Now before we let ourselves loose on the emotional wagon hitched to demanding better laws, we need to address ourselves as mothers and fathers. Are we doing enough to make sure our children are safe – not in strange places but in our own homes and in our own personal spaces? Seya was taken from her bed – I wish her mother bothered enough to check the first time her father noticed the little girl was not on the bed, instead of assuming that she had gone to the grandmother’s room. We are mothers in charge of children whose very fate depends a lot on us – we cannot assume things. We need to always double check, always make sure the children are safe because one never knows when human beings can turn evil. And usually, the purveyors of such evil are among those closest to us.

Mothers and fathers need to be vigilant – parenting is a full time 24/7 job. It doesn’t stop when the kids grow up either. You need to be in the know, on the ball, connected to the daily rhythm of your children and generally be the eyes and ears all around. If you cannot, then you are not cut out for parenting in the 21st century. You need to get it into your system by default.

Sure, we need better laws. More importantly, we need better execution of existing laws – we need to upgrade the severity of punishment for crimes against children and women speedily, brought to a level of action, not just talk. We have heard a lot of talk but we need to be able to get things done – I certainly hope the new Minister in charge of Women’s & Children’s Affairs, Mrs Chandani Bandara will get started down that road.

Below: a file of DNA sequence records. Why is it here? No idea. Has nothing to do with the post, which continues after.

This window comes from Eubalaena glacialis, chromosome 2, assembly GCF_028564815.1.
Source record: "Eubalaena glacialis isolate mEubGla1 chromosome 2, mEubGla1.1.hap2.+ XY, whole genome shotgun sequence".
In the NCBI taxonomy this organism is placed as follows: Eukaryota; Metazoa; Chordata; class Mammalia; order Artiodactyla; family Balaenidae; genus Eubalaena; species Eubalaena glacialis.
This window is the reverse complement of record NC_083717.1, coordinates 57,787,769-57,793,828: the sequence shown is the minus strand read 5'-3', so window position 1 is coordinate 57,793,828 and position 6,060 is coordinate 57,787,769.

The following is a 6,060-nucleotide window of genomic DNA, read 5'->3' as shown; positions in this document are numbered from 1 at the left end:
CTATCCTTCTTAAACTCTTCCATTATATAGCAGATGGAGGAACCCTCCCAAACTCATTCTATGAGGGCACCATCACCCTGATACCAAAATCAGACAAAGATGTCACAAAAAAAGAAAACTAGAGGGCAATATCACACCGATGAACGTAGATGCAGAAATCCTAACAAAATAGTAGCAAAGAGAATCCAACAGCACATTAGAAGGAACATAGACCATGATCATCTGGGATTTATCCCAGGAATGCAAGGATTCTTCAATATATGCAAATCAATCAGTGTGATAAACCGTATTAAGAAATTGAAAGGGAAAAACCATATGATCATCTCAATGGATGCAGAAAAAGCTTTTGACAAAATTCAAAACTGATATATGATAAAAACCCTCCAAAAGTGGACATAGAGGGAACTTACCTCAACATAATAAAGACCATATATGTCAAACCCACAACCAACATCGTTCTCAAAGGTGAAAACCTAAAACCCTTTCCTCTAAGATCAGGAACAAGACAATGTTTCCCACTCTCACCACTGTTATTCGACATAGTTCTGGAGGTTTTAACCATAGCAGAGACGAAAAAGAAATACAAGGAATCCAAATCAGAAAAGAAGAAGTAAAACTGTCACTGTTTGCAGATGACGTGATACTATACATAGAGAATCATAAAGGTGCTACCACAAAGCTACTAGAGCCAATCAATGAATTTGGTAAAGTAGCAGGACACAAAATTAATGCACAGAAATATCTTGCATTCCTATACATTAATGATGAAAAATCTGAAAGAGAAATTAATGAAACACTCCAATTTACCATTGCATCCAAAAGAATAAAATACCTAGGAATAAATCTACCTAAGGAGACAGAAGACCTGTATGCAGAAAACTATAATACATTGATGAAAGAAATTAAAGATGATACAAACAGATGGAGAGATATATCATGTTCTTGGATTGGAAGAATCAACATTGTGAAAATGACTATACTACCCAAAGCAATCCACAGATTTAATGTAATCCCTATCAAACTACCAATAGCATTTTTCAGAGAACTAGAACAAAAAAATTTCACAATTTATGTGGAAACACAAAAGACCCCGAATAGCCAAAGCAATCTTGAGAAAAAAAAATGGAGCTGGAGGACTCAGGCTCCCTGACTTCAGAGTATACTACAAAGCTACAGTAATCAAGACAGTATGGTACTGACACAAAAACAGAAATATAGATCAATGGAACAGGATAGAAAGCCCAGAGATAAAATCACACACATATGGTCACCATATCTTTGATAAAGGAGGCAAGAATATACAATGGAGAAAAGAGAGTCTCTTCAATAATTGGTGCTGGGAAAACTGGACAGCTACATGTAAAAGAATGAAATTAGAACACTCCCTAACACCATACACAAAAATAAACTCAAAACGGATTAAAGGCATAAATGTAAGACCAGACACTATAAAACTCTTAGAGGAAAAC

We need to remember Seya – not now, but tomorrow and the next year. We know we forget a lot of things however sad, however appalling, when the story winds down. But we need to keep remembering so that somewhere in Sri Lanka, a little girl or a little boy will not face the same fate as her. We need to remember to lock our doors, check out strangers and pay more attention to what is happening around us.

When the perpetrator is found – I pray to God he will be – we need to make sure that as a society, we deal with such evil in a way that will deter others. We also need to have in place measures that will work towards minimizing sexual crimes ; a key step in this direction would be clamp down or restrict access to on porn sites ; Google recently bestowed upon us the infamous title of the country seeking the biggest slice of sex related material on line. We hope that the Good Governance Government will take the right steps in that direction.

We have too many lessons in the death of an angel to forget – it is my prayer and I know it is your prayer too ; may this be the last such tragedy we will hear about. RIP Seya – Sri Lanka weeps with your family..